Michigan school children need to spend weeks longer in school than they do now, Gov. Jennifer Granholm said Tuesday, and she’d like lawmakers to require the school year to last more than 180 days.

The state now requires districts to be in session for at least 165 days and will increase the minimum to 170 days in the 2012-13 academic year. Michigan last had a 180-day requirement in the 2002-03 school year, then switched to requiring 1,098 hours. In response, many districts lengthened the school day and reduced the number of weeks school was in session to cut costs.

READ MORE: Ribs RnB Music Festival Kicks Off This Weekend In Downtown Detroit

A study released last year by The Center for Michigan found fewer than 2 percent of state school districts were in session for 180 days or more in the 2007-08 academic year. More than 40 percent of districts met for fewer than 170 days, and many districts didn’t meet the 1,098 hours standard because of snow days and other class time reductions.

 Granholm, who has pushed for tougher school curriculum, testing and graduation standards during her eight years as governor, said that’s not acceptable.

“Other countries and other states are requiring more of their students, and we’ve got to do the same,” she told reporters after greeting students at Lansing’s Mount Hope Elementary School on the first day of class.  “Parents … understand that they want their kids to be able to be successful in college and in life, and if that means more time learning, so be it.”

A lobbyist for the Michigan Association of School Administrators agrees Michigan students need more classroom time to be competitive with the rest of the world. But he questions the commitment of Granholm and state lawmakers to a longer school year when they’re not willing to put additional money into public education.

READ MORE: Judge Says Michigan Gov. Whitmer Won't Have To Testify In Abortion Lawsuit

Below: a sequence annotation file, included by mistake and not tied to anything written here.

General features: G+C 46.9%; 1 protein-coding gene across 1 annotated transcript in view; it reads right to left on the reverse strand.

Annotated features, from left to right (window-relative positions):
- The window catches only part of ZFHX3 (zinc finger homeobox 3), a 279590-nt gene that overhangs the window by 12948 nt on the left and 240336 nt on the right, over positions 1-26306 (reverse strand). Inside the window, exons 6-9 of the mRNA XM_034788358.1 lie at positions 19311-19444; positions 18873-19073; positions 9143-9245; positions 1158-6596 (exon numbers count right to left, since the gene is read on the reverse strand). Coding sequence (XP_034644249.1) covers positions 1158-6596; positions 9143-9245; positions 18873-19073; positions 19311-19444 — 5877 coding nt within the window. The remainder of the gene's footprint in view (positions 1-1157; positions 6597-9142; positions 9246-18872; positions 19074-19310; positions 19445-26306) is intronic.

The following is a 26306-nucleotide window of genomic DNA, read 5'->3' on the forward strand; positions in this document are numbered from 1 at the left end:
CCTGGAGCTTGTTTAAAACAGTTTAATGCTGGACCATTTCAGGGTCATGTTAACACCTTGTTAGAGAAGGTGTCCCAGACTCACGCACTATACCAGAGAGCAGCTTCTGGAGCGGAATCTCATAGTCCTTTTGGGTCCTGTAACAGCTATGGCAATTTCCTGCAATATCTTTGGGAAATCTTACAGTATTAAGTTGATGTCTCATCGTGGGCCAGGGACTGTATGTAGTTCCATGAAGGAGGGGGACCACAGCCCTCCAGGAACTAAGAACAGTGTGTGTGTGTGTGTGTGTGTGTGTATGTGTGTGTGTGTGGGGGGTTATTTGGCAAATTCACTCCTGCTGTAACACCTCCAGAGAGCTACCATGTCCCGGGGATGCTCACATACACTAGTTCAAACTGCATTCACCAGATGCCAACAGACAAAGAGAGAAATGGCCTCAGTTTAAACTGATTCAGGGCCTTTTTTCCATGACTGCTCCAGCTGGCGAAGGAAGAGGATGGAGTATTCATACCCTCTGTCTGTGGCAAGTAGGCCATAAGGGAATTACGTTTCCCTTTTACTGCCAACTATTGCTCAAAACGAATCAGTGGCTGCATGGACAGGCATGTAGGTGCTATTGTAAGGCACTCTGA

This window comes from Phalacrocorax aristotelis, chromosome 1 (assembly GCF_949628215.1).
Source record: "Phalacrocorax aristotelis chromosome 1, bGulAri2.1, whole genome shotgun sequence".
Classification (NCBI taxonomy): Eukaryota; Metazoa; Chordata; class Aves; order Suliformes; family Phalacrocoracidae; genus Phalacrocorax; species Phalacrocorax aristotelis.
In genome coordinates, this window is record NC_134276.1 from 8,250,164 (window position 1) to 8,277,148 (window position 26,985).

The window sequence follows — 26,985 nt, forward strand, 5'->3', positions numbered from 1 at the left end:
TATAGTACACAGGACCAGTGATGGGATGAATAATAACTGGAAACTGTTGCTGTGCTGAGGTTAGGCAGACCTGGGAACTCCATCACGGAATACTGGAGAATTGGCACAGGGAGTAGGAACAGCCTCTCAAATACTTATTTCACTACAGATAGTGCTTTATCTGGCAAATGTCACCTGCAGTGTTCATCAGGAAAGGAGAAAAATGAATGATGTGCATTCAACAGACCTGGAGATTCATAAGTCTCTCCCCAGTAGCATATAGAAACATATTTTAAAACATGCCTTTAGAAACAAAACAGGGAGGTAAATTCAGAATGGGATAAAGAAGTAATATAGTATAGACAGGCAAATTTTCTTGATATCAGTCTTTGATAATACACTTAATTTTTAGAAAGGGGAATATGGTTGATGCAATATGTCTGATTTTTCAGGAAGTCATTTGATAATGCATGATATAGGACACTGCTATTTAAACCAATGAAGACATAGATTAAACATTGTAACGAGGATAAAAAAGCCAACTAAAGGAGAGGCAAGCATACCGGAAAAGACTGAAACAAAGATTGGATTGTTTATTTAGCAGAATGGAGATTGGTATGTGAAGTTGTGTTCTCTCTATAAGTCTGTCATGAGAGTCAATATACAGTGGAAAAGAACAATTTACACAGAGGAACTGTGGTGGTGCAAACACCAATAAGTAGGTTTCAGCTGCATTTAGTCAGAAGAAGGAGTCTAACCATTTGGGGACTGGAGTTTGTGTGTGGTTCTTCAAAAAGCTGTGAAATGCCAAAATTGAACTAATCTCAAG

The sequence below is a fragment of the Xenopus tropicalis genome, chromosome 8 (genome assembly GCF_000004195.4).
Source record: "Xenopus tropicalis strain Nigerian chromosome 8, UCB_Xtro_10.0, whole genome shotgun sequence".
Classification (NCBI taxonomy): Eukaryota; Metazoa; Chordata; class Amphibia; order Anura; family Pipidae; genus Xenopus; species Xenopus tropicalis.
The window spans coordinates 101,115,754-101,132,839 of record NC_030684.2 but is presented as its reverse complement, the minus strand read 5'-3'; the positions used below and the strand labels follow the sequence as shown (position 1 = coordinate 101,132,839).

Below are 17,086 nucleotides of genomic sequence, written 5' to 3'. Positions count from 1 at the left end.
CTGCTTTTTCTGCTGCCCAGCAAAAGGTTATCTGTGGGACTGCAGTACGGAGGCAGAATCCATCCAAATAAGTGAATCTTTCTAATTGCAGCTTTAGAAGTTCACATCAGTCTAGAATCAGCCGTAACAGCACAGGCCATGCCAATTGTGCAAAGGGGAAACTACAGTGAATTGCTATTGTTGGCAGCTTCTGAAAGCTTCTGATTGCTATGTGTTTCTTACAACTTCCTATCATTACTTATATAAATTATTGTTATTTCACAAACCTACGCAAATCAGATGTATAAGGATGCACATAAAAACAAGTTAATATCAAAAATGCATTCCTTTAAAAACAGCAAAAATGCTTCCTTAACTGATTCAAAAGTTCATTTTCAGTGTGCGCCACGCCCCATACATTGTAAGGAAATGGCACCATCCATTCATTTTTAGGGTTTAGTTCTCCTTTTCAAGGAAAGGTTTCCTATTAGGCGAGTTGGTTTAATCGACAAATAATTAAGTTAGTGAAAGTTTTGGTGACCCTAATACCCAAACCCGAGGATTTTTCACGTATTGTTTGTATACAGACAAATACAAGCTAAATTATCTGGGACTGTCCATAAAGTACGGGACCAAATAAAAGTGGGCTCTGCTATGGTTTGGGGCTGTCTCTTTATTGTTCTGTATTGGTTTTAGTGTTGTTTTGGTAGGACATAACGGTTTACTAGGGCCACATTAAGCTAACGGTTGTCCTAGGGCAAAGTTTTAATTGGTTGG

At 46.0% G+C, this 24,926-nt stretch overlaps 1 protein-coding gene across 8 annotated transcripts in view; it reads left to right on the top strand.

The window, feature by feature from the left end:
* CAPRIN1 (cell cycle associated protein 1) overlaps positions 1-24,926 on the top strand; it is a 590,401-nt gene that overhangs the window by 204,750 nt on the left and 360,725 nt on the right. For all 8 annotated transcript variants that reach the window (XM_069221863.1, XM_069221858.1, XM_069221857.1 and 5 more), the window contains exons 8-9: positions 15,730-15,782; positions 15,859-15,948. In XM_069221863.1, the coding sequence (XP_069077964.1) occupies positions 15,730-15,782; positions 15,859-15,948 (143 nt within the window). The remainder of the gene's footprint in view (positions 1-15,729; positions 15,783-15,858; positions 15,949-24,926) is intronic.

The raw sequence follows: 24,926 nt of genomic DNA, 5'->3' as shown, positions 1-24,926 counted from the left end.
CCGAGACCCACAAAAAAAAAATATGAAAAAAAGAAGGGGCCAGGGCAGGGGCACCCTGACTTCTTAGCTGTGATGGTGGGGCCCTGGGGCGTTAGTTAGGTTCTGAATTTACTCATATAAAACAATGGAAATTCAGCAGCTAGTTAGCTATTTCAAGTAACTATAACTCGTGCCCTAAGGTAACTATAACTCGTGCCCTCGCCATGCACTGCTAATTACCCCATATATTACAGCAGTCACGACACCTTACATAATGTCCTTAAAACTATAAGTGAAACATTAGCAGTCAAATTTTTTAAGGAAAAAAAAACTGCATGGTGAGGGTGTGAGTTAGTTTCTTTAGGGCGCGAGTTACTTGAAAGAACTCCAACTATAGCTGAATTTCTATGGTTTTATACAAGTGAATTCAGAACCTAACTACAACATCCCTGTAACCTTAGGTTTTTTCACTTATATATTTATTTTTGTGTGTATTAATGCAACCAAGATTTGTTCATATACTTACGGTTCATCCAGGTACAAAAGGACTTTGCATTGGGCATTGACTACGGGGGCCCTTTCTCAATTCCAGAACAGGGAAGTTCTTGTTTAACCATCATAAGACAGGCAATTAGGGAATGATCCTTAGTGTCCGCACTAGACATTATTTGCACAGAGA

“Lengthening the number of days takes money, and it’s very difficult to do that when the same governor and the same Legislature is cutting our funding,” Brad Biladeau said.  “Every school district in the state works to provide as many days as they can. Unfortunately, when you’re looking at cost, eventually you have to get additional revenue to pay for those days.”

Granholm is pushing to use hundreds of millions of dollars in surplus school aid money to help fill a deficit in the current budget. The money would go to community colleges.

Biladeau said if the governor would leave the money in the school aid fund, it might be available to help extend the school year. Districts got an $11-per-student increase this summer and for the 2010-11 academic year, but lost at least $165 per student in the 2009-2010 academic year because of budget cuts. Districts have been forced to freeze wages and require employees to pay more of their health care coverage costs even without the requirement to hold classes on more days.

“There’s a tremendous amount of inconsistencies between the talk and the action,” Biladeau said. He added that a law forbidding school districts to start classes before Labor Day also makes it harder to extend the school year, but Granholm disagreed.

MORE NEWS: MDHHS Lifts No-Contact Recommendation In Huron River Chemical Spill

“Giving families an extra bit of time to vacation together right before Labor Day is not the issue. It’s the amount of time” students spend in class once the school year starts, she said.
(Copyright 2010 by The Associated Press.  All Rights Reserved.)